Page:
Among the 42 tribes in Kenya, the Maasai is probably the most well-known Kenyan tribe around the world. They are recognized for their zeal for cultural and traditional ways of life. This ethnic tribe located in Southern Kenya and Northern Tanzania comprises of Nilotic semi-nomadic people with passion for their ancient traditions. For many years, the Maasai have resisted the forces of modern civilization with undivided preference for their pastoral and traditional way of life.
The Maasai bead baskets
Among the various economic activities adopted by the Maasai people, besides cattle keeping, are beadwork, leatherwork, basketry, body ornaments and painting. Baskets were used by nearly all of the communities in Kenya by the 19th century as containers for solids, liquids, and by extension, for serving food or making granaries and fish traps. The early Maasai baskets were made from creepers, reeds or palm fronds. However, the introduction of beads in various colors and designs led to new basket-weaving techniques.
To the Maasai and other Kenyan communities at large, basket-making was a passing-time activity and it was only in recent years that basketry became an economic activity. Today, selling of carvings, baskets, beadwork and leatherwork has been one of the Maasai’s top income boosting activities. Most of the Maasai women learn the basket-making trade through watching other women in the village. It is a trade that has been passed down through many generations, from older women to small girls.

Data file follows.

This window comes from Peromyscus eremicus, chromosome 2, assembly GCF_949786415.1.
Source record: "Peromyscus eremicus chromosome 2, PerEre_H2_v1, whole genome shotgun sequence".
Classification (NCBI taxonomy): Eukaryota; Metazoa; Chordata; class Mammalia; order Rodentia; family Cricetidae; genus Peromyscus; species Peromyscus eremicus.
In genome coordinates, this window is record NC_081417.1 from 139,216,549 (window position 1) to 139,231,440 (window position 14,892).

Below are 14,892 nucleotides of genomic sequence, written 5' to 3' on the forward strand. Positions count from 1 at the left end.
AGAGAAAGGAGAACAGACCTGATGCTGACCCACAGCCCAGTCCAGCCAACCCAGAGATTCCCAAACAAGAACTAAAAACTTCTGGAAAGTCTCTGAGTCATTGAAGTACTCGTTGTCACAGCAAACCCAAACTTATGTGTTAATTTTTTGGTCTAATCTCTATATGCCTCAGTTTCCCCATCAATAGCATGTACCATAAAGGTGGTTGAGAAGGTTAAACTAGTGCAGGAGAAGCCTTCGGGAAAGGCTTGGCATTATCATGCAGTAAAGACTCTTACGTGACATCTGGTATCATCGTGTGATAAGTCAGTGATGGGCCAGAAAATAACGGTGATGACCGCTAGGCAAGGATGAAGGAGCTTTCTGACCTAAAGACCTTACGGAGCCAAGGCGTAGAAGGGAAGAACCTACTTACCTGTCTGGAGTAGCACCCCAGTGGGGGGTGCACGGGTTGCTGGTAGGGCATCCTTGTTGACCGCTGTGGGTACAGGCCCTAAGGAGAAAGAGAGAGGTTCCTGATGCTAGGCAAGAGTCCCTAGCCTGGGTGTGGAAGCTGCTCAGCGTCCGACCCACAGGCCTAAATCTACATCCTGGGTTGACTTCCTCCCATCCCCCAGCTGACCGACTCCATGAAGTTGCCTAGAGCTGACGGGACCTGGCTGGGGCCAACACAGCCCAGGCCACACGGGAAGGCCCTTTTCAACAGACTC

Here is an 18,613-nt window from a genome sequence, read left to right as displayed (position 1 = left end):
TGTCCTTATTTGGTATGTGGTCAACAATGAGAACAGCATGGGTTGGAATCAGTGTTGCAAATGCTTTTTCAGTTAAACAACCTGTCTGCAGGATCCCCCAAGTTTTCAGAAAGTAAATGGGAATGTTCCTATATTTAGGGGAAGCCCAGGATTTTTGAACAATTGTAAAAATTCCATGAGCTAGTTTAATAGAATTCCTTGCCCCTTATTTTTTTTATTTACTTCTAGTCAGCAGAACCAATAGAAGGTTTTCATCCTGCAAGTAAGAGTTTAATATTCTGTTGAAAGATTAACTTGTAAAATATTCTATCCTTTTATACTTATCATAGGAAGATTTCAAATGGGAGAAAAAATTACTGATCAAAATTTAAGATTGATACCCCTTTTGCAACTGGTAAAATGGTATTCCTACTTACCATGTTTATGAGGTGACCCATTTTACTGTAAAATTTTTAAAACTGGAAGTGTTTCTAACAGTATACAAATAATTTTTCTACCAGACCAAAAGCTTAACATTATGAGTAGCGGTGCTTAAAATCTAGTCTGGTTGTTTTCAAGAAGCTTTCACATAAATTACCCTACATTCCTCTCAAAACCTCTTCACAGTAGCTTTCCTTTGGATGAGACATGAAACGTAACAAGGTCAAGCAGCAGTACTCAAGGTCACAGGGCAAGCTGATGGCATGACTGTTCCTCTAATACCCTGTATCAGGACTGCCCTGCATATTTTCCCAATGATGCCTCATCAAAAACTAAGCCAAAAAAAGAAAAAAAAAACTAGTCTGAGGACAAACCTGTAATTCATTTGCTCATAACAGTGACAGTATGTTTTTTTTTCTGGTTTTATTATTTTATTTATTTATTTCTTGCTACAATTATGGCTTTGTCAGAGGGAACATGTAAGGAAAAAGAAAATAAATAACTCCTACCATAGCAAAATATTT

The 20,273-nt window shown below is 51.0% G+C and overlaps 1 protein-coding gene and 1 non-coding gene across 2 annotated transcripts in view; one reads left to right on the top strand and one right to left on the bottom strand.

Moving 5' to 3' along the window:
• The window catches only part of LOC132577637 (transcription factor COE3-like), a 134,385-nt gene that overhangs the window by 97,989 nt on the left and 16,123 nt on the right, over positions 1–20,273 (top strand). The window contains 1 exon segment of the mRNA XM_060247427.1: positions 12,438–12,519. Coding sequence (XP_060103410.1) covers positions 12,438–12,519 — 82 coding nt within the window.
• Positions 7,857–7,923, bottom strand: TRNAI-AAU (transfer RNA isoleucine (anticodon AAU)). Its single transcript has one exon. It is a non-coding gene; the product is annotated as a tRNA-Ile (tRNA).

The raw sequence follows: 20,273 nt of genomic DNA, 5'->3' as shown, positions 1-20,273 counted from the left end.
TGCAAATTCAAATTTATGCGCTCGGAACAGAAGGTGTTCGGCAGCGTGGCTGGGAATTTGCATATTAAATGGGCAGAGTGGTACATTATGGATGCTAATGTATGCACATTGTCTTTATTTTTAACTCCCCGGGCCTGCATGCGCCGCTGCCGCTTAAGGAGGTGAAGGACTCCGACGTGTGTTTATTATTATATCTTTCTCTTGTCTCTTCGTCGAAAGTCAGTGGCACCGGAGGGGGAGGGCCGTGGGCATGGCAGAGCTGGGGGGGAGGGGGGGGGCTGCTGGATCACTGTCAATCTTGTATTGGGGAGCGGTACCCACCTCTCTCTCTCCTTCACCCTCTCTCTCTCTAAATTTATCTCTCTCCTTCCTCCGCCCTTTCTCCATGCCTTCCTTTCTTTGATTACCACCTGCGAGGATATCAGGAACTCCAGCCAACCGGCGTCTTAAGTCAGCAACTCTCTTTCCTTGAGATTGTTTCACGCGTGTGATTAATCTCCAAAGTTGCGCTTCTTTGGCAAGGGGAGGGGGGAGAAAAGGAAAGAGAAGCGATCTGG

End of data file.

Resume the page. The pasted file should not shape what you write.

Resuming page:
How Maasai Baskets Are Made and Used
Each of the Maasai bead baskets is a product of artistic and craft mastery. The bead workers spend a considerable amount of time, concentration and patience while producing a single beadwork item. The baskets are made by stringing tiny colored glass beads on a wire to form colorful patterns in the most meticulous fashion. Most of the beaded baskets and containers are a product of the weaver’s own creation and ideas. Occasionally, the weaver may create a basket by reproducing a pre-ordered pattern or sketch from a customer.
The Maasai bead baskets have been used in Maasai’s traditional ceremonies for years. During a wedding ceremony the Maasai bride is presented with beaded bowls by her mother as a symbol of wifehood, family and care for her husband. The Maasai also use the small lidded containers to signify the status of a newly married woman. Among many communities in Kenya, beaded baskets are used as containers for other items such as jewelry or trinkets. Many of the Maasai bead workers have formed women’s cooperatives with diverse goals such as to ensure a constant market for their commodities.
Today, the Maasai hand-woven baskets and tribal beadwork can be used as gifts in modern weddings or as tokens of appreciation for special occasions. You will also find hand-beaded Maasai baskets and other tribal objects, such as shields and spears, contributing to unique African home décor in many homes, offices, hotels or other gathering places. The styles, techniques and patterns used in basket-making may vary from one ethnic group to another, but basketry has been an African artistic and premier activity for many years. Whatever the sentiment or purpose, these handmade African Maasai Bead Baskets are beautiful, functional and sure to be received with delight.